You will have to be very determined to catch it, but anyone who wakes up extra early on Monday morning will be in for a treat.
A very lean eclipse is quite rare in our skis, but is a spectacular event so you might want to put your alarm now.
Known as a blood moon because the moon changes temporarily to a reddish color in front of your eyes, it should be evident to many people in the UK – providing them get out of bed, that is.
What is a Blood Moon?
A blood moon is the eponymous name for a complete lunar eclipse, which passes the sun and moon when it shines, and casts a shadow over the moon as the sun sets.
During the process, some sunlight filtered by the Earth's atmosphere, reflecting on the moon giving a red appearance.
Why is it called a blood moon?
The term blood lance harkens back to a time when people were superstitious about the influence of a lunar eclipse, but also when people didn't know what's going on.
"The true reason that the term blood moon is enough for people to be terrified of the oblique skulls – thousands of years ago, if the moon suddenly turned red without warning in the sky, people would look up and be terrified," Tom Kers explained. An astronomer from the Royal Observatory Greenwich.
"That would have seen a sign or ohm of something terrible happening, as the moon looks like it's stained with blood at that point.
"It may evoke something I believe in the moon's way out, but the real technical deadline would be a mere lunar eclipse."
What is significant about the blood moon?
The most significant thing about this year's blood moon is that it will be the last of its kind to fall for a couple of years.
"This is actually the last complete lunar eclipse counts somewhere on earth until May 2021, so we go into this unusual lull in whole lunar oblcps over the next couple of years," Mr Kerss continued.
"So this is a really good one to catch up with as it is going to be a long time before you get another one like this – we will have other lunar obliques, we just won't have anything quite as spectacular until May 2021."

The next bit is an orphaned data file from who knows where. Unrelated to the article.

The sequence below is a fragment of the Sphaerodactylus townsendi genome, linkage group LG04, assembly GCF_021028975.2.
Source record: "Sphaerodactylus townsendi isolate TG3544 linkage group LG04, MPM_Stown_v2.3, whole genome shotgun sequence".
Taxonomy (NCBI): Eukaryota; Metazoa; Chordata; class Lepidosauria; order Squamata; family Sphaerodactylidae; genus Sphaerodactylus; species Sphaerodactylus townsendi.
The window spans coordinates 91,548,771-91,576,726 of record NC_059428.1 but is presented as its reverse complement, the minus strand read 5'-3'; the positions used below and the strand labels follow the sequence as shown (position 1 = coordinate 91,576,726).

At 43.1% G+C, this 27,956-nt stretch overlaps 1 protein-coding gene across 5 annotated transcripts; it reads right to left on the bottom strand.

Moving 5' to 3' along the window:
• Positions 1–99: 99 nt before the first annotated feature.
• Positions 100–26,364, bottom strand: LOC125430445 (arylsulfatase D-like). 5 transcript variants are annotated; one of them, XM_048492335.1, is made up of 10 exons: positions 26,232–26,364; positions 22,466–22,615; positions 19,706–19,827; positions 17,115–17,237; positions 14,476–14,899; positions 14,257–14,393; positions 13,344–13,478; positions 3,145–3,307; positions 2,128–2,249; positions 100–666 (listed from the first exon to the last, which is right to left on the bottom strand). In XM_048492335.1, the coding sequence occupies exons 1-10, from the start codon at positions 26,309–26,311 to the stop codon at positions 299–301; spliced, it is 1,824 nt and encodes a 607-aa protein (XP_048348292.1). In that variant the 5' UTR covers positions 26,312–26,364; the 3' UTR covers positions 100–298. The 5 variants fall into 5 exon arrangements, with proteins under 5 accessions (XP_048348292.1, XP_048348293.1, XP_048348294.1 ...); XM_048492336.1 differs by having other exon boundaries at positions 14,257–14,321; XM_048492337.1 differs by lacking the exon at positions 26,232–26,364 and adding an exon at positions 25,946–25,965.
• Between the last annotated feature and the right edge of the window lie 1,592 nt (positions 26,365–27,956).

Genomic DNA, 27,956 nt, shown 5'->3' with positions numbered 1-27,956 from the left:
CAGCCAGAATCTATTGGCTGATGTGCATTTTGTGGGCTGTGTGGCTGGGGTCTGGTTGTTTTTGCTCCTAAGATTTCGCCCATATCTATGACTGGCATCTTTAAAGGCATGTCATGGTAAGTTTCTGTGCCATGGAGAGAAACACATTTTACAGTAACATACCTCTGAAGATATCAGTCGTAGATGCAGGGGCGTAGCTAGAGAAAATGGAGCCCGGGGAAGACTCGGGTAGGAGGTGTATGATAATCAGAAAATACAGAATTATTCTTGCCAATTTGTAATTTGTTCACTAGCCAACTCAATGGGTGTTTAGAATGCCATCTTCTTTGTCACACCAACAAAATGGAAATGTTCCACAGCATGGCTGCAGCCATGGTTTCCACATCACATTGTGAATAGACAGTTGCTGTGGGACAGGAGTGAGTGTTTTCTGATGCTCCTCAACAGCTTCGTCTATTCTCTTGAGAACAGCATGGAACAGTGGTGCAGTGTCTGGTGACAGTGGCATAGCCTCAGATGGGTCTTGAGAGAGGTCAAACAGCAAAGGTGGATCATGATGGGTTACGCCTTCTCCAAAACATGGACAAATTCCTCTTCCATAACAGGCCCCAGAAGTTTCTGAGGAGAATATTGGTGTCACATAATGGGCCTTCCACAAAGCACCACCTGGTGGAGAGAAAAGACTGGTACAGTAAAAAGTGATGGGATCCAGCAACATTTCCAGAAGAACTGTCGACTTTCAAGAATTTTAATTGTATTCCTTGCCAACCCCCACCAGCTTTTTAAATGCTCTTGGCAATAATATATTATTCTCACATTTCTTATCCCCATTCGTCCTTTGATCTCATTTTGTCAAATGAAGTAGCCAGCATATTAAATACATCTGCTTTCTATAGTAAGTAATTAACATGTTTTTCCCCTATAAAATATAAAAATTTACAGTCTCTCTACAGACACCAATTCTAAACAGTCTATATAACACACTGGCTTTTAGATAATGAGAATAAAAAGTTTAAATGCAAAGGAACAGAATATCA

Will the blood be visible from the UK?
Yes, the monkey's blood will be visible from the UK, weather permitting.
This is a setting for lunar eclipse, which means that the moon is lower under the lip, so it will start in the south-west at a reasonably high angle, but will end up low in the west by the time the moon really is. Getting the deepest part of the eclipse.
"We are talking about 20 degrees above the horizon," Mr Kerss said.
"If you live in an urban or suburban area, usually 20 degrees from your local horizon, it is obscured by buildings or trees, so it's nice to have a good, clear, western view if you want to go out and place it. Or get a good high window that faces west and maybe looks from there.
What time will the blood moon take place?
The eclipse begins at 2.36 am on Monday, January 21, though observers are unlikely to see anything until much later in the morning.
The best time is around 5.12m to capture the maximum eclipse, when the moon is completely submerged within the Earth's shadow.
"The moon will be red between 4:40 and about 6:45, so it's actually more than an hour to observe the blood moon phenomenon where the moon is totally obliterated," Mr.
The Royal Museums Greenwich will also host a Facebook live event from 4:00 am, where viewers can watch events unfold.
Do I need a telescope to photograph the eclipse?
Observers do not need a telescope to see or photograph the eclipse – Mr Crisis says a standard DSLR camera should be able to capture the images.
For the sharpest photos, use a tripod or shutter far, so camera usage won't shake the picture as it is captured.
Using the longest lens to capture more detail of the moon and color gradient. If you do not have access to a long lens, wait for the moon to get lower and closer to the horizon, and frame the eclipse with buildings or scenery instead.
When was the Last Blood Moon?
The recent blood was in July 2018, although clouds largely obscured the celestial phenomenon in the UK.